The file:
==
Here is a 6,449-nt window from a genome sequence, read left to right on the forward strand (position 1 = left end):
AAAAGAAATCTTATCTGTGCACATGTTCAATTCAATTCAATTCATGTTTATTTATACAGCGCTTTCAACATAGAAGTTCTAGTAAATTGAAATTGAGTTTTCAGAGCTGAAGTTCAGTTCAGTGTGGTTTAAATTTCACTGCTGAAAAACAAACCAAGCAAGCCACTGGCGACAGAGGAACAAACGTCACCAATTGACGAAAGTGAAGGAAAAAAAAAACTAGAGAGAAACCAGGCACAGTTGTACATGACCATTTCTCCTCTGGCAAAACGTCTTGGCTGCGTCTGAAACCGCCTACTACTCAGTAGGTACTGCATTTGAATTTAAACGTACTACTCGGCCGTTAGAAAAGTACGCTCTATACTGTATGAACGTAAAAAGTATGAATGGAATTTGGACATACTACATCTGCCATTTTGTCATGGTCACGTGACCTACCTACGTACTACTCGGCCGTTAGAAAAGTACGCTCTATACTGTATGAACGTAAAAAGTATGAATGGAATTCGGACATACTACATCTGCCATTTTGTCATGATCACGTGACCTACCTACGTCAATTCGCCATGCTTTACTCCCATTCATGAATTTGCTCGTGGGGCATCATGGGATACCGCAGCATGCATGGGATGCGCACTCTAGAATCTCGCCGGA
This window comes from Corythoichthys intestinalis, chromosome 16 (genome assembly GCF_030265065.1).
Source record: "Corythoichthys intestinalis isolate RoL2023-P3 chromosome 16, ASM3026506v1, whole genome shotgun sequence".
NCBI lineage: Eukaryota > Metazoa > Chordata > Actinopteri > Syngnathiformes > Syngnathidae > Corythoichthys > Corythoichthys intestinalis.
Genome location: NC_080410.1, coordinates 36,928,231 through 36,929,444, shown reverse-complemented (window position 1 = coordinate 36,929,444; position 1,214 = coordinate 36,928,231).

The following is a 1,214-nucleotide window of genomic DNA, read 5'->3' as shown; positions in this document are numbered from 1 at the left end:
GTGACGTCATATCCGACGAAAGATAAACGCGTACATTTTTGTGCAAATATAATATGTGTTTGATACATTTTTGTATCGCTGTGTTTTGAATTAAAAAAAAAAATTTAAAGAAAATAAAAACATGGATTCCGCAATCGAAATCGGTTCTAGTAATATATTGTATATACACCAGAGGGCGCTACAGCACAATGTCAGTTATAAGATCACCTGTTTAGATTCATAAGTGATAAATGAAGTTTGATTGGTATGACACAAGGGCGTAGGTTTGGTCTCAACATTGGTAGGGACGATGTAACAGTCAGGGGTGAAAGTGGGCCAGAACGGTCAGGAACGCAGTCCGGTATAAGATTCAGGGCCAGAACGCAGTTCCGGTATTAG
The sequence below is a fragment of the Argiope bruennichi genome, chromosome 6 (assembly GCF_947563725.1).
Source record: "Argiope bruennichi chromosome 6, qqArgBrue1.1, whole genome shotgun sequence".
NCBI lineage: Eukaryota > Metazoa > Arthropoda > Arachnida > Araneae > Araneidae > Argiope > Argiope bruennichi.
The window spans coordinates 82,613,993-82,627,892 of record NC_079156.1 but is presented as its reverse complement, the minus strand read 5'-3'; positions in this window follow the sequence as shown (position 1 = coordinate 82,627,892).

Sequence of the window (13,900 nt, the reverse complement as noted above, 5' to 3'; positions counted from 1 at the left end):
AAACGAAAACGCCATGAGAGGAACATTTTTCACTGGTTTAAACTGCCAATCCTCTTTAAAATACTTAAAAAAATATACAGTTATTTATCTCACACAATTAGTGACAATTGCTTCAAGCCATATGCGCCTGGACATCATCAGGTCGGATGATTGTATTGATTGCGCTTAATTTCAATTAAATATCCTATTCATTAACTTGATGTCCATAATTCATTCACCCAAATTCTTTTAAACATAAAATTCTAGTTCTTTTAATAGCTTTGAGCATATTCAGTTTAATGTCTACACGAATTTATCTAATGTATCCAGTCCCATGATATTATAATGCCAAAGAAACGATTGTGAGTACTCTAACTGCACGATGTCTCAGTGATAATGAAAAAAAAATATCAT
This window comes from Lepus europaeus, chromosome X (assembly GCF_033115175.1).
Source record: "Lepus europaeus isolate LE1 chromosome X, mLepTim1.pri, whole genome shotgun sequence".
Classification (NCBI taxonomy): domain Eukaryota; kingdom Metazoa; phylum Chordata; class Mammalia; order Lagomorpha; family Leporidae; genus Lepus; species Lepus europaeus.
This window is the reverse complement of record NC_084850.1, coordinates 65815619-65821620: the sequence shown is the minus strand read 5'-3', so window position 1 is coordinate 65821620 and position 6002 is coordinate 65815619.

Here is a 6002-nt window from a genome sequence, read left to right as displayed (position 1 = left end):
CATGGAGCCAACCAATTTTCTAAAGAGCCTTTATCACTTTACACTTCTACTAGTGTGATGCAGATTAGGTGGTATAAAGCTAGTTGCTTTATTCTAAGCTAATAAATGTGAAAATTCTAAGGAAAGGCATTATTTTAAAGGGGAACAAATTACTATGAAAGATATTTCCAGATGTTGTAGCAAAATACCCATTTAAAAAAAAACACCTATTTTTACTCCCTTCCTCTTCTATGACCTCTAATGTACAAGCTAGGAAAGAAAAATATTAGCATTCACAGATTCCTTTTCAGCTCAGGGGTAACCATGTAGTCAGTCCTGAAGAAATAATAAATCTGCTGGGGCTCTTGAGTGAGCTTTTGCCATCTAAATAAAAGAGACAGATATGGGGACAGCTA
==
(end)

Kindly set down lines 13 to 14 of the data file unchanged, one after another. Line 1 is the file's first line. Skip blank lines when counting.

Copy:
Sequence of the window (13,900 nt, the reverse complement as noted above, 5' to 3'; positions counted from 1 at the left end):
AAACGAAAACGCCATGAGAGGAACATTTTTCACTGGTTTAAACTGCCAATCCTCTTTAAAATACTTAAAAAAATATACAGTTATTTATCTCACACAATTAGTGACAATTGCTTCAAGCCATATGCGCCTGGACATCATCAGGTCGGATGATTGTATTGATTGCGCTTAATTTCAATTAAATATCCTATTCATTAACTTGATGTCCATAATTCATTCACCCAAATTCTTTTAAACATAAAATTCTAGTTCTTTTAATAGCTTTGAGCATATTCAGTTTAATGTCTACACGAATTTATCTAATGTATCCAGTCCCATGATATTATAATGCCAAAGAAACGATTGTGAGTACTCTAACTGCACGATGTCTCAGTGATAATGAAAAAAAAATATCAT